When Pennsylvania residents commit moving violations, points are added to their driving records. Minor violations like driving too fast for prevailing conditions or exceeding the posted speed limit by 10 mph or less carry two points, but more serious motor vehicle offenses carry up to five points. When a Pennsylvania driver’s license holder does not commit any moving violations for 12 months, three points are removed from their driving record. The Pennsylvania Department of Transportation takes action when drivers accumulate six points.
First accumulation of six points
Pennsylvania motorists under the age of 18 lose their driving privileges for 90 days in when they accumulate six or more points, but older drivers are able to avoid a suspension by taking and passing a written test. The test covers matters including safe driving practices and the penalties motorists can face for committing serious traffic violations. Drivers are sent a notification by mail that gives them 30 days to take the test, and two points are removed from their driving records if they pass.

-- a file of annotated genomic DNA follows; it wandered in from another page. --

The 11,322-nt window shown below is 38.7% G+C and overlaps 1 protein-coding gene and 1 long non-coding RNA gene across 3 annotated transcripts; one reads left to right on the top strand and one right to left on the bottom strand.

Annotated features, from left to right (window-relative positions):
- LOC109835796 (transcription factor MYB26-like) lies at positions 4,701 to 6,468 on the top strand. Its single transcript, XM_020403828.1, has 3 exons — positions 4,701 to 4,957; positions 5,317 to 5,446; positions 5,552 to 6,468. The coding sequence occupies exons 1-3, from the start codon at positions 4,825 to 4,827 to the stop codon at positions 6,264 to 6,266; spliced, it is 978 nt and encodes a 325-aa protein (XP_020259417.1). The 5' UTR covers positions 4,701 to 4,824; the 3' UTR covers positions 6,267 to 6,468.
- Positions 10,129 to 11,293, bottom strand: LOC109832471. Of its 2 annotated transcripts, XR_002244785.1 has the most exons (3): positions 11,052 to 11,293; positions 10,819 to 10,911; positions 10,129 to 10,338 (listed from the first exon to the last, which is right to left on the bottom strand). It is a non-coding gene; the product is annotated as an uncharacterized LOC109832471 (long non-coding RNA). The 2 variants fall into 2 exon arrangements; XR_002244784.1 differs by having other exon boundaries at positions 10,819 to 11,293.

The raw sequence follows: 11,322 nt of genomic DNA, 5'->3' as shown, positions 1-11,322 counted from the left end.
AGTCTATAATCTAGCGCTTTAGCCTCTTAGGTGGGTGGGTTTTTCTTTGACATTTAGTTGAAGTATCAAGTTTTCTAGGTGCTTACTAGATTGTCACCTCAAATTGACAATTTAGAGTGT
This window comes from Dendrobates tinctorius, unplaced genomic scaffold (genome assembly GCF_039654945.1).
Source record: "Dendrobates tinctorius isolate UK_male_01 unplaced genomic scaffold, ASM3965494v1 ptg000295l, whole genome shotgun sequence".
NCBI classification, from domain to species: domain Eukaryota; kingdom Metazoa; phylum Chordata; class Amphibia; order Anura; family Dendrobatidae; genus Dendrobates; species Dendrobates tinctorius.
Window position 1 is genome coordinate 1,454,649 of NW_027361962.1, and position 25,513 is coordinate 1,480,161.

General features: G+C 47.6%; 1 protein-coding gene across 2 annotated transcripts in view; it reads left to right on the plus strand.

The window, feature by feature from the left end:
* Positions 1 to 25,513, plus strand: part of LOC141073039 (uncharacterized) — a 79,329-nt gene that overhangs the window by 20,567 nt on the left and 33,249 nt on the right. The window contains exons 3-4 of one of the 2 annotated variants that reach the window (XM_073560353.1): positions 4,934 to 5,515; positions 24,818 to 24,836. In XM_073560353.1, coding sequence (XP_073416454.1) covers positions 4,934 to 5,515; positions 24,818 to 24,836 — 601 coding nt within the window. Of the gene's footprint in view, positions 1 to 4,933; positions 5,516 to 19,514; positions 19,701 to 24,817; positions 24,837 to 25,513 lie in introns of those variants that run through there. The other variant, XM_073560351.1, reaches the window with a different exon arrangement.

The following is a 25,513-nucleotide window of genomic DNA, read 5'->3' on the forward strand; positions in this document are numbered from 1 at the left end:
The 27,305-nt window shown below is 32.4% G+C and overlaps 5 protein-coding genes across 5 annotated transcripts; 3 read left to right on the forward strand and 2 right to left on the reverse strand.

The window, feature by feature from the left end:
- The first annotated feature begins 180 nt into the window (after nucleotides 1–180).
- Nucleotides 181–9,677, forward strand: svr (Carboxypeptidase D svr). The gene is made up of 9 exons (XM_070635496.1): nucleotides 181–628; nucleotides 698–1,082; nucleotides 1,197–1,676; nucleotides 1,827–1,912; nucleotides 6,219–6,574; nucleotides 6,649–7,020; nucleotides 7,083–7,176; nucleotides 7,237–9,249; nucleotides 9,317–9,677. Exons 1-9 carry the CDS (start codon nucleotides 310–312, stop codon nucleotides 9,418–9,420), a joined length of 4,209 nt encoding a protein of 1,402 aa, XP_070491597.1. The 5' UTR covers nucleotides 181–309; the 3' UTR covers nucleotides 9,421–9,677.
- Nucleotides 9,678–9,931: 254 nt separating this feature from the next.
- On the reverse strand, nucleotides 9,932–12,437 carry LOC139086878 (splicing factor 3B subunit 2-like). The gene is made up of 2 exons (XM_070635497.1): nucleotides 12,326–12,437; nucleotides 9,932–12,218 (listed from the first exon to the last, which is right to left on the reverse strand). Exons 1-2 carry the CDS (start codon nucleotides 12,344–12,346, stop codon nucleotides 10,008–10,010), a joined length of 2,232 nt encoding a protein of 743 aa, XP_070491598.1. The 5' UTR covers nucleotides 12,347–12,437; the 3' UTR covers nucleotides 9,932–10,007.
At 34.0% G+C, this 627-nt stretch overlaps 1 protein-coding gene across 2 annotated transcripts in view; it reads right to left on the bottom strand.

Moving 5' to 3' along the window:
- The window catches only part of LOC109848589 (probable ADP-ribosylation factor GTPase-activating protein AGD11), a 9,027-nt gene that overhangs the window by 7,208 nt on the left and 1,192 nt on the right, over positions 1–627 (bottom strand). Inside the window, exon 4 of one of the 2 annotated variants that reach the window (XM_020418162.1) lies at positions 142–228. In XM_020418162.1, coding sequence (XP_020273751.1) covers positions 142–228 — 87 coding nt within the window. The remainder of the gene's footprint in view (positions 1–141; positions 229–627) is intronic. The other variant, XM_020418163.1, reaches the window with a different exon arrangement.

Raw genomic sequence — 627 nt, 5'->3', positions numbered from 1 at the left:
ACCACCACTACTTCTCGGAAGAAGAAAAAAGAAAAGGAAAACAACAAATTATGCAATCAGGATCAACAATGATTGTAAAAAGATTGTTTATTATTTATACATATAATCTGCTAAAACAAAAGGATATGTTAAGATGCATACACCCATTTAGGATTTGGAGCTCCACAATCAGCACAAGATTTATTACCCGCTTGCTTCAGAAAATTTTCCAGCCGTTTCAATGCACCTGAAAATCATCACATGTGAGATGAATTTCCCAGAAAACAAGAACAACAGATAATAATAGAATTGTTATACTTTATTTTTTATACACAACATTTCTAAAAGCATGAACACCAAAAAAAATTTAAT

Subsequent accumulations of six points
Motorists in Pennsylvania who accumulate six or more points on their driving records after taking the written test face more serious sanctions. A second six-point accumulation will trigger a DOT hearing that usually leads to a 15-day driver’s license suspension. The hearing examiner may also order the motorist to undergo additional training or take a driving test. A third six-point accumulation is usually punished by a 30-day driver’s license suspension. Motorists who accumulate 11 or more points can lose their driving privileges for up to a year.
The driver’s license points system is designed to improve driving behavior and protect all road users. The best way to avoid accumulating points is to operate motor vehicles in a safe and responsible manner and follow traffic laws at all times. When drivers in Pennsylvania are ticketed for committing a moving violation, they should keep track of how many points are added to their records. When that figure reaches six, the DOT will take action.